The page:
This piece of wood was procured from Holland Weeks’s House, also known as the “Weeks Homested,” according to Henry Sheldon. Sheldon might have obtained the specimen himself in 1884 from the attic in Weeks’s house. According to the Weeks Family Papers, there is a record of Hannah Lucy (Weeks) Clarke, daughter of Holland Weeks, giving a “gift” to Henry Sheldon. Sheldon describes the spindle in his log book: “Weeks Homested [sic]. Holland Weeks moved to Salisbury, VT in 1788 and built the house about 18– in which his large family were brought up and lived until all died or removed.”
The acquisitions ledger for the museum indicates that Sheldon received a specimen from the Holland Weeks homestead from a Mr. Hulett on September 13, 1884:
Sheldon’s diary entry from this day reads, “September, 13, 1884. Windy. Cloudy and very cold day. I went to Salisbury and got some old books and relics.” Presumably, one of the “relics” he is referring to is the piece of wood from Weeks’s house.
While Sheldon’s brief description of Holland Weeks is accurate, the Weeks Family Papers provide further insight into Weeks’s life. The Weeks Family lineage traces back to the Mayflower. Holland Weeks was born in 1743 in Pomfret, Connecticut to Ebenezer and Anna Holland Weeks. He then moved to Litchfield in his youth before receiving a land title in Vermont in 1785. Weeks married Hannah Moseley Weeks and had eleven children: Holland, Eunice, Eliakim, Elizabeth, Hannah, Esther, Sophia, Ebenezer, Sarah, and John Moseley. In 1788, Holland Weeks began the process of building his house in Salisbury. He surveyed the land, cleared it, and built a log house. Then, in 1789, he officially moved his family from Connecticut to their new home. Weeks ran a successful farm on this land for several years, and was an active member in the community. He also is credited as building the town’s first cider mill in 1810, two years before his death in 1812.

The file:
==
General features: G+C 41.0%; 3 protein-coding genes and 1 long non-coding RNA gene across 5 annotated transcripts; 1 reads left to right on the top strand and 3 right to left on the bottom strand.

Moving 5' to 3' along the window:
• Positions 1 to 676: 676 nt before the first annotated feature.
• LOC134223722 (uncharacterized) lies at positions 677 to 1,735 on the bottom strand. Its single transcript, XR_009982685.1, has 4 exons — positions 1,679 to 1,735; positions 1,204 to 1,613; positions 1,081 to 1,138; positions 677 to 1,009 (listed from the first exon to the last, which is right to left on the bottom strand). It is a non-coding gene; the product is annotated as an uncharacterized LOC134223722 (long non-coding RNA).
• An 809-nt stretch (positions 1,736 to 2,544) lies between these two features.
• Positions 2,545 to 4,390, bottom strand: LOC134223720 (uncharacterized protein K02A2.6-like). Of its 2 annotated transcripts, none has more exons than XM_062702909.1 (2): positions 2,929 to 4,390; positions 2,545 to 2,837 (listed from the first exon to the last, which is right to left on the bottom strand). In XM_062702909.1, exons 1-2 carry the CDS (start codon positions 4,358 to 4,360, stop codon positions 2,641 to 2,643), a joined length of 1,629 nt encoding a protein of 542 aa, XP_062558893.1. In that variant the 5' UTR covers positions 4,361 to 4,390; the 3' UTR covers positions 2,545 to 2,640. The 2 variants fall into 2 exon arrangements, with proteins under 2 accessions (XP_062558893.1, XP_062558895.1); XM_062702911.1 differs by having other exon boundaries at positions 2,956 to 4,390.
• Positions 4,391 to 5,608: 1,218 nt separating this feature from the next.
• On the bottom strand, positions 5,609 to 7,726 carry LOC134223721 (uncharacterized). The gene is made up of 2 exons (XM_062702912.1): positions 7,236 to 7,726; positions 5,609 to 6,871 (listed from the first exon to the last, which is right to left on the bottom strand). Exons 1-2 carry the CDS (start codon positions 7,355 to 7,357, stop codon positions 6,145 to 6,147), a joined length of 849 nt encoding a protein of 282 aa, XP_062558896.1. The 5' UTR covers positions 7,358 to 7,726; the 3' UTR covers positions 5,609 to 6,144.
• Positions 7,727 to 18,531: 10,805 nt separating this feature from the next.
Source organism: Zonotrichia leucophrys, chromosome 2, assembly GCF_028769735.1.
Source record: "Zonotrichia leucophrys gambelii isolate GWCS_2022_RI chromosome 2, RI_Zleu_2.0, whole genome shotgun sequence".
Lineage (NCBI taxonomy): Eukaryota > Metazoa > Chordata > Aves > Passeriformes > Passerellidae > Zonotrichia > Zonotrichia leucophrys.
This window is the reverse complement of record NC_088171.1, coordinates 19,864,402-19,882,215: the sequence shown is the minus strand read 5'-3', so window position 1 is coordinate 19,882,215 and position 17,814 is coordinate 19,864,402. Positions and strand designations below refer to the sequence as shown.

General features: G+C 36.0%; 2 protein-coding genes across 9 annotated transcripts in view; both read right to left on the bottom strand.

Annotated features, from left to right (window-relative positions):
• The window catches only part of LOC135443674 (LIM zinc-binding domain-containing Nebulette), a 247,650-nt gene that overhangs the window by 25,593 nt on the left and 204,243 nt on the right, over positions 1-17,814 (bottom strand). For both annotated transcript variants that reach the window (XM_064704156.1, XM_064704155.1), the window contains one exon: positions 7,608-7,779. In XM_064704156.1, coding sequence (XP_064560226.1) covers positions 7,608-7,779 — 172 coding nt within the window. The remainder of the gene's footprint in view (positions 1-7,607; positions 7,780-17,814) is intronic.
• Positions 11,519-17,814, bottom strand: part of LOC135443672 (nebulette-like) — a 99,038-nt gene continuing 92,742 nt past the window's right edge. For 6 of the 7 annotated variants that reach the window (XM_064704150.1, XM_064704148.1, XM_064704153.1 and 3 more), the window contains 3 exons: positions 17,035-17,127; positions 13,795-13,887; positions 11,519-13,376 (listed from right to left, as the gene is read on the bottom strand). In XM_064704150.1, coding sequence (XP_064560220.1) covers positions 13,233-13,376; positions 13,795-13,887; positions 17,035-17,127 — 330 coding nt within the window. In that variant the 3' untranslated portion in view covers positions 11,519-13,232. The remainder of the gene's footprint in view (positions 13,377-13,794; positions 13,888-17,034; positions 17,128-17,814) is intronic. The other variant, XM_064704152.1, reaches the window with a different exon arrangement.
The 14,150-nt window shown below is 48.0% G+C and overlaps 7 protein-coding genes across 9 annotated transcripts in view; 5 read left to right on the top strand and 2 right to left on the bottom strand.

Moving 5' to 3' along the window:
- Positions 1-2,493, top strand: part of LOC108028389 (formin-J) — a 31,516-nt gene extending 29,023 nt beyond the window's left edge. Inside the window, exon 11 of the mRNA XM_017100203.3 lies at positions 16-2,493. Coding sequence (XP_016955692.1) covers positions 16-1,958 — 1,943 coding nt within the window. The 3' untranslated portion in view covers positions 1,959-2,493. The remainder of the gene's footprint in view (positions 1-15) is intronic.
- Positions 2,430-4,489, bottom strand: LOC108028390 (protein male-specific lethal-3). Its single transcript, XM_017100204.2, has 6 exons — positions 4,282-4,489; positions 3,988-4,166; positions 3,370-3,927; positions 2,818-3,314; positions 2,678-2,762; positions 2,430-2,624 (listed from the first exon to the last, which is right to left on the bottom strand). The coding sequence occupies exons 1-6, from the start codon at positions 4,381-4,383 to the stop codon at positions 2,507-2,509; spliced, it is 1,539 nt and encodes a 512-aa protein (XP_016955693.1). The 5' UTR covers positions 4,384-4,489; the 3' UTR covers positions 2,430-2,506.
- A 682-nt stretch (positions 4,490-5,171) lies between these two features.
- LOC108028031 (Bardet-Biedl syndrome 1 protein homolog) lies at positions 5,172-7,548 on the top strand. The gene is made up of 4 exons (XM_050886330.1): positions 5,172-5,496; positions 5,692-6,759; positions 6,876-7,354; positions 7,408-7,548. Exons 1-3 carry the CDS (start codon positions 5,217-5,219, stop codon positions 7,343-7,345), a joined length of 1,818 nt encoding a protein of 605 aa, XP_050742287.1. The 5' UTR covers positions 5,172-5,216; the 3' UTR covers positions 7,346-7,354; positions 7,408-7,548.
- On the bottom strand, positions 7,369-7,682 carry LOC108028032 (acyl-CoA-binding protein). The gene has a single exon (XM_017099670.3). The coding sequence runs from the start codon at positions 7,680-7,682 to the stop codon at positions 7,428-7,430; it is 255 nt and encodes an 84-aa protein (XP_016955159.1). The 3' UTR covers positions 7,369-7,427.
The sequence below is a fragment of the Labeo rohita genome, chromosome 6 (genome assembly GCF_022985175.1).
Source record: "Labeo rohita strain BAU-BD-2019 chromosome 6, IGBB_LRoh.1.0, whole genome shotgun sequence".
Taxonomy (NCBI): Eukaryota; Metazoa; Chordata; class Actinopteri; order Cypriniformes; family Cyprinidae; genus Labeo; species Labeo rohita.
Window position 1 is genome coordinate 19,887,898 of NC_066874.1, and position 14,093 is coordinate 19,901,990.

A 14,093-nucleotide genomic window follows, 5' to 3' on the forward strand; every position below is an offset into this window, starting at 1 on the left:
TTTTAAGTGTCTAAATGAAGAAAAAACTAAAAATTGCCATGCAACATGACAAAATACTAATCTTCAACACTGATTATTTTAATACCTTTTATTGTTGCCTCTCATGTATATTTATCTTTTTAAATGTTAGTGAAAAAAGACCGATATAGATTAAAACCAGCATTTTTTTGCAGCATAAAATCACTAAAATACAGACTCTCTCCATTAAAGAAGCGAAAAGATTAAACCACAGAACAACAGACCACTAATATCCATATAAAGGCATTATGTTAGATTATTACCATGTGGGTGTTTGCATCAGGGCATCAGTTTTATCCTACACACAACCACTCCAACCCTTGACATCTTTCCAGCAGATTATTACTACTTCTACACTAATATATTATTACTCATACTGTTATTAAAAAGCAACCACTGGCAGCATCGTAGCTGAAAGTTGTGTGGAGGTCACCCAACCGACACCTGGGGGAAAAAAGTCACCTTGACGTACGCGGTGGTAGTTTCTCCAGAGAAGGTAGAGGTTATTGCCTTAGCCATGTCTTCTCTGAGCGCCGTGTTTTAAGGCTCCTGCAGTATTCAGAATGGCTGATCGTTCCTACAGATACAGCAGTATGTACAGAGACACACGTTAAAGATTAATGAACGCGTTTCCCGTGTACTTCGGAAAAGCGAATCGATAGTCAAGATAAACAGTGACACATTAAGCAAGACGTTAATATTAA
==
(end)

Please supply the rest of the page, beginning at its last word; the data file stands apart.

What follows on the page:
According to the Daughters of the American Revolution genealogy, Weeks was a “patriot who supplied saltpeter to the Continental Army.” The Continental Army, of course, was established in 1775 in the midst of the American Revolution. Saltpeter was a major component in the production of gunpowder at that time. Though it is unclear how Weeks acquired the saltpeter, or the extent of his relationship with the army, it nonetheless adds an interesting dimension to Weeks’s backstory.
-David McDaniel ’19
 Weeks Family. “Weeks Family Papers,” 1764-1900, Box 1, Folder 4, Collection of the Henry Sheldon Museum, Middlebury, VT.
 Henry Sheldon, “Log Book” of woods used in the Memorial Chair (H.L. Sheldon papers, vol. 19), Collection of the Henry Sheldon Museum, Middlebury, VT.
 Henry Sheldon, “Henry Sheldon Personal Diary,” Collection of the Henry Sheldon Museum, Middlebury, VT
 Weeks Family Papers.
 Weeks Family Papers.
 William P. Kladky, “Continental Army,” George Washington Digital Encyclopedia, edited by Joseph F. Stoltz III. Mount Vernon Estate, 2012–-: http://www.mountvernon.org/digital-encyclopedia/article/continental-army/. Accessed 23 January 2018.
 Jimmy Dick, “The Gunpowder Shortage,” Journal of the American Revolution (9 September 2013), accessed 1 February 2018: https://allthingsliberty.com/2013/09/the-gunpowder-shortage/